Peanut butter is, for a lot of people a pleasure and, for a lot of gym-goers, very much a guilty pleasure!
Peanut butter can be easily made by simply throwing a bag of roasted, salted peanuts into a blender. Once the nuts have been broken down they release their own oils and there you have your own peanut butter.
At the top of the peanut butter list of positives is its high protein factor.
Typically, 100 grammes of peanut butter contains 20 grams of carbohydrates and 25 grams of protein, with the balance being made up of fat. Also, although rich in protein, peanut butter is also low in the essential amino acid, methionine.
On the positive side, peanut butter causes a very low rise in blood sugar after eating, though its high-fat content should be respected. Half of the fat in peanut butter is actually made up of oleic acid, which is a healthy type of monounsaturated fat, also found in high amounts in olive oil.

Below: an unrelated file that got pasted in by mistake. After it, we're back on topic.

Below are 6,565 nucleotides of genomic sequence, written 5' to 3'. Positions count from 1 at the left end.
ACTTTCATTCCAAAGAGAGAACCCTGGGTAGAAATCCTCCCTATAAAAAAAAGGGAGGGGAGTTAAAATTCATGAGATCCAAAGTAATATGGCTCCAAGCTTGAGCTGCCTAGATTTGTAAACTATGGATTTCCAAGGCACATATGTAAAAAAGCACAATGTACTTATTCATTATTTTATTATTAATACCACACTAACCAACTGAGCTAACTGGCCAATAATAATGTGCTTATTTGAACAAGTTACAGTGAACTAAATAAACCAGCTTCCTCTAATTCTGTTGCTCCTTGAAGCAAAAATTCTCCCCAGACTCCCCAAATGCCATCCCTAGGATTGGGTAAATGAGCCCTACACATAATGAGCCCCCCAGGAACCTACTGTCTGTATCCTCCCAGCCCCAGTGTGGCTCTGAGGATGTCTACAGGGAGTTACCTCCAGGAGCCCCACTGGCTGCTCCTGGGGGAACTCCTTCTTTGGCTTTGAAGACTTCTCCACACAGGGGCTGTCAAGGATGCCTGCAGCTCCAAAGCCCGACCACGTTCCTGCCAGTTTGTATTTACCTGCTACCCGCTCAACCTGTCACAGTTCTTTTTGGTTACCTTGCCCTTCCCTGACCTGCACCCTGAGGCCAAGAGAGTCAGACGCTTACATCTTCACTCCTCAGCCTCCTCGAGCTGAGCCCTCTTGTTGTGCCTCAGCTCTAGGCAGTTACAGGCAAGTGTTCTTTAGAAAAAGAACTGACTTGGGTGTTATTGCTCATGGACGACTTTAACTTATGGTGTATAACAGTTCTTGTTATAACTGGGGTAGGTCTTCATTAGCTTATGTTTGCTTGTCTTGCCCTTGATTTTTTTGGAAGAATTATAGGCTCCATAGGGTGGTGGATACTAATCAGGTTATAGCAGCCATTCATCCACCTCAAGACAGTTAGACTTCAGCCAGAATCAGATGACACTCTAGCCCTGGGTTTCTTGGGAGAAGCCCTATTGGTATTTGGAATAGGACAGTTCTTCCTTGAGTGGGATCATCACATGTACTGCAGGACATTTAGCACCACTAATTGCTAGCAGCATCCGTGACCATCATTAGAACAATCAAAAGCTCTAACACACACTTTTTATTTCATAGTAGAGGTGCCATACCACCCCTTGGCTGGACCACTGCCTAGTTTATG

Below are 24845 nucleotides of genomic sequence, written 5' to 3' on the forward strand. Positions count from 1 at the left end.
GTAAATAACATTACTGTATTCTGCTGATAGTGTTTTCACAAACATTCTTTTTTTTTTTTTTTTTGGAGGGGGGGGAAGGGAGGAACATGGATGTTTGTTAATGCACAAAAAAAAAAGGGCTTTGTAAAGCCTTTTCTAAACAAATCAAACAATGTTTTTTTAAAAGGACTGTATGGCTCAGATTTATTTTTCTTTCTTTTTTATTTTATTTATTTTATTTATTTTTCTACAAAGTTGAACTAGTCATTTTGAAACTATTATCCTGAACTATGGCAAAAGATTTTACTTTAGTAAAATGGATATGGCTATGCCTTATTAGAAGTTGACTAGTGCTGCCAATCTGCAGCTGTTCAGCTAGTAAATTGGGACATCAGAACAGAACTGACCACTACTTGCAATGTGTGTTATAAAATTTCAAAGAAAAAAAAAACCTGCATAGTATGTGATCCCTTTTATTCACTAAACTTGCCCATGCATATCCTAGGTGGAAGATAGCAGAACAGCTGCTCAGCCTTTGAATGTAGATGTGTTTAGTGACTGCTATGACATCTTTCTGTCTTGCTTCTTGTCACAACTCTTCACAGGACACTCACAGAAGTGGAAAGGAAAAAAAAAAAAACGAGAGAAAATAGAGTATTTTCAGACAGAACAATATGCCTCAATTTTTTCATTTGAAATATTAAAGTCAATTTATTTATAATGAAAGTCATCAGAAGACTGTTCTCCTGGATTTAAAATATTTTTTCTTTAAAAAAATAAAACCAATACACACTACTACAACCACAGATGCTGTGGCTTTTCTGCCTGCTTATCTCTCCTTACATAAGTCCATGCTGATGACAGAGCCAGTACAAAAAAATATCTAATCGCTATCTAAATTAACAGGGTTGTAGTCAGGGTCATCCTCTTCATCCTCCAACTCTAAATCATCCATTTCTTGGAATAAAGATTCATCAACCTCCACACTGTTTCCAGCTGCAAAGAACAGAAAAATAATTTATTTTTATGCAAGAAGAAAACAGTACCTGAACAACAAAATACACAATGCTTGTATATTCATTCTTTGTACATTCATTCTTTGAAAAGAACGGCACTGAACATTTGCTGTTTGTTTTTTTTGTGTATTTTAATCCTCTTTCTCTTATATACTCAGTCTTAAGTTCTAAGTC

Oleic acid, for its part, has been linked to various health benefits, including improved insulin sensitivity. Peanut butter also contains linoleic acid, an essential omega-6 fatty acid abundant in most vegetable oils.
Peanut Butter Is also rich in vitamins and minerals, including vitamin E, B3, B5, B6, folate, magnesium, copper, manganese, biotin, iron, potassium, zinc and selenium.
Finally, peanut butter contains antioxidants such as p-coumaric acid.
So, there are a lot of good things about peanut butter and also a few negatives. It’s fairly rich in nutrients and is certainly a decent protein source. It’s also a high-fibre food and packed with vitamins, minerals and calories.
But watch how much of it that you eat and, perhaps more importantly, how much you burn when working out in the gym (or out of it!).